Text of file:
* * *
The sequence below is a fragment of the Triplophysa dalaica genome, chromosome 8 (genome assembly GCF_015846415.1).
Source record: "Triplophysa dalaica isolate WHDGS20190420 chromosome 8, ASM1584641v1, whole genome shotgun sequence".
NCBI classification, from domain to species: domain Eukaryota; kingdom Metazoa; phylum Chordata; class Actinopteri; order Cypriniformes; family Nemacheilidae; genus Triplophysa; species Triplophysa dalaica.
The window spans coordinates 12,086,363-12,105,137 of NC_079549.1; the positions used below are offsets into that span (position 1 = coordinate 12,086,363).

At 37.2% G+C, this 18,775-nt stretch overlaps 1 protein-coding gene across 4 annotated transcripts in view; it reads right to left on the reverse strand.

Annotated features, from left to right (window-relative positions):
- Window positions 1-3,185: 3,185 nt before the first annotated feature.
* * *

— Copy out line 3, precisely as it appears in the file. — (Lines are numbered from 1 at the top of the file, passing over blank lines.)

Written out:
NCBI classification, from domain to species: domain Eukaryota; kingdom Metazoa; phylum Chordata; class Actinopteri; order Cypriniformes; family Nemacheilidae; genus Triplophysa; species Triplophysa dalaica.